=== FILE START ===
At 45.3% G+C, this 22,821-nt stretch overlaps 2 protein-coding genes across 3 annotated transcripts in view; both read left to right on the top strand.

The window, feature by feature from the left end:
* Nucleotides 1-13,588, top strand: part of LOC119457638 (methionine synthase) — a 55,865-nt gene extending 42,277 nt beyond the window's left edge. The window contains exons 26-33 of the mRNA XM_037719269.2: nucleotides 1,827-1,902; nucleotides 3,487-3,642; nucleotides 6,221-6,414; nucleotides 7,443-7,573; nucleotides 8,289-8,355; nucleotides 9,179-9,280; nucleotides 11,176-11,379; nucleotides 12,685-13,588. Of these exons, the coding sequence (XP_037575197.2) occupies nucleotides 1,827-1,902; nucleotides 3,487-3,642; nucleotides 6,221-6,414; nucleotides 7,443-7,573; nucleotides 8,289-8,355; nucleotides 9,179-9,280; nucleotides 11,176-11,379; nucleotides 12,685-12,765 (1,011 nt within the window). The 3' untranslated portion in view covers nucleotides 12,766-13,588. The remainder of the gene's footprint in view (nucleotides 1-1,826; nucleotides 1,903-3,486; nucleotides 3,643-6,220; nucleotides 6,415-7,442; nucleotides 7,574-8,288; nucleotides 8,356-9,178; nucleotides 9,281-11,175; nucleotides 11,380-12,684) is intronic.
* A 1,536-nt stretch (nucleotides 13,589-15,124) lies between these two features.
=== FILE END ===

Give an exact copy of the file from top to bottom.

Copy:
At 45.3% G+C, this 22,821-nt stretch overlaps 2 protein-coding genes across 3 annotated transcripts in view; both read left to right on the top strand.

The window, feature by feature from the left end:
* Nucleotides 1-13,588, top strand: part of LOC119457638 (methionine synthase) — a 55,865-nt gene extending 42,277 nt beyond the window's left edge. The window contains exons 26-33 of the mRNA XM_037719269.2: nucleotides 1,827-1,902; nucleotides 3,487-3,642; nucleotides 6,221-6,414; nucleotides 7,443-7,573; nucleotides 8,289-8,355; nucleotides 9,179-9,280; nucleotides 11,176-11,379; nucleotides 12,685-13,588. Of these exons, the coding sequence (XP_037575197.2) occupies nucleotides 1,827-1,902; nucleotides 3,487-3,642; nucleotides 6,221-6,414; nucleotides 7,443-7,573; nucleotides 8,289-8,355; nucleotides 9,179-9,280; nucleotides 11,176-11,379; nucleotides 12,685-12,765 (1,011 nt within the window). The 3' untranslated portion in view covers nucleotides 12,766-13,588. The remainder of the gene's footprint in view (nucleotides 1-1,826; nucleotides 1,903-3,486; nucleotides 3,643-6,220; nucleotides 6,415-7,442; nucleotides 7,574-8,288; nucleotides 8,356-9,178; nucleotides 9,281-11,175; nucleotides 11,380-12,684) is intronic.
* A 1,536-nt stretch (nucleotides 13,589-15,124) lies between these two features.